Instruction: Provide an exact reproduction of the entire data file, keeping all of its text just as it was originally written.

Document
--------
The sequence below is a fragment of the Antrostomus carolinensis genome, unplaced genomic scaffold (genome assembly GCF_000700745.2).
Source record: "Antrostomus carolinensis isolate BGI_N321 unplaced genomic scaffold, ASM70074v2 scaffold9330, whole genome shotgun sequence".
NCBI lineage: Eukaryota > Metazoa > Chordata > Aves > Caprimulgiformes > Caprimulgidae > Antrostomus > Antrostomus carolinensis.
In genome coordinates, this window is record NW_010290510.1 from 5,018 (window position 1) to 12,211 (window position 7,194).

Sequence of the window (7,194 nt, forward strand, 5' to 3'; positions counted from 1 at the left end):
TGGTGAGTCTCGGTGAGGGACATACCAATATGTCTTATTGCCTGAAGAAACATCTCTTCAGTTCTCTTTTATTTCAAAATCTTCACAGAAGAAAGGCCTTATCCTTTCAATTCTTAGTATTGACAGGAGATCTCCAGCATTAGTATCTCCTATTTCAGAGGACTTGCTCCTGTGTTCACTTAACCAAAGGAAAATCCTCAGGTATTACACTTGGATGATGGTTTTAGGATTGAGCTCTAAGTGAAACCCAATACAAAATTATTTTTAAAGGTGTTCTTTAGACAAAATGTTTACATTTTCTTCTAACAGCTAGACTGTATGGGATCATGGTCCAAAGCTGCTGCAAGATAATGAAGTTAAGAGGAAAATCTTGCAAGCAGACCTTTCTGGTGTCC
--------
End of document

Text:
The sequence below is a fragment of the Antrostomus carolinensis genome, unplaced genomic scaffold (genome assembly GCF_000700745.2).
Source record: "Antrostomus carolinensis isolate BGI_N321 unplaced genomic scaffold, ASM70074v2 scaffold9330, whole genome shotgun sequence".
NCBI lineage: Eukaryota > Metazoa > Chordata > Aves > Caprimulgiformes > Caprimulgidae > Antrostomus > Antrostomus carolinensis.
In genome coordinates, this window is record NW_010290510.1 from 5,018 (window position 1) to 12,211 (window position 7,194).

Sequence of the window (7,194 nt, forward strand, 5' to 3'; positions counted from 1 at the left end):
TGGTGAGTCTCGGTGAGGGACATACCAATATGTCTTATTGCCTGAAGAAACATCTCTTCAGTTCTCTTTTATTTCAAAATCTTCACAGAAGAAAGGCCTTATCCTTTCAATTCTTAGTATTGACAGGAGATCTCCAGCATTAGTATCTCCTATTTCAGAGGACTTGCTCCTGTGTTCACTTAACCAAAGGAAAATCCTCAGGTATTACACTTGGATGATGGTTTTAGGATTGAGCTCTAAGTGAAACCCAATACAAAATTATTTTTAAAGGTGTTCTTTAGACAAAATGTTTACATTTTCTTCTAACAGCTAGACTGTATGGGATCATGGTCCAAAGCTGCTGCAAGATAATGAAGTTAAGAGGAAAATCTTGCAAGCAGACCTTTCTGGTGTCC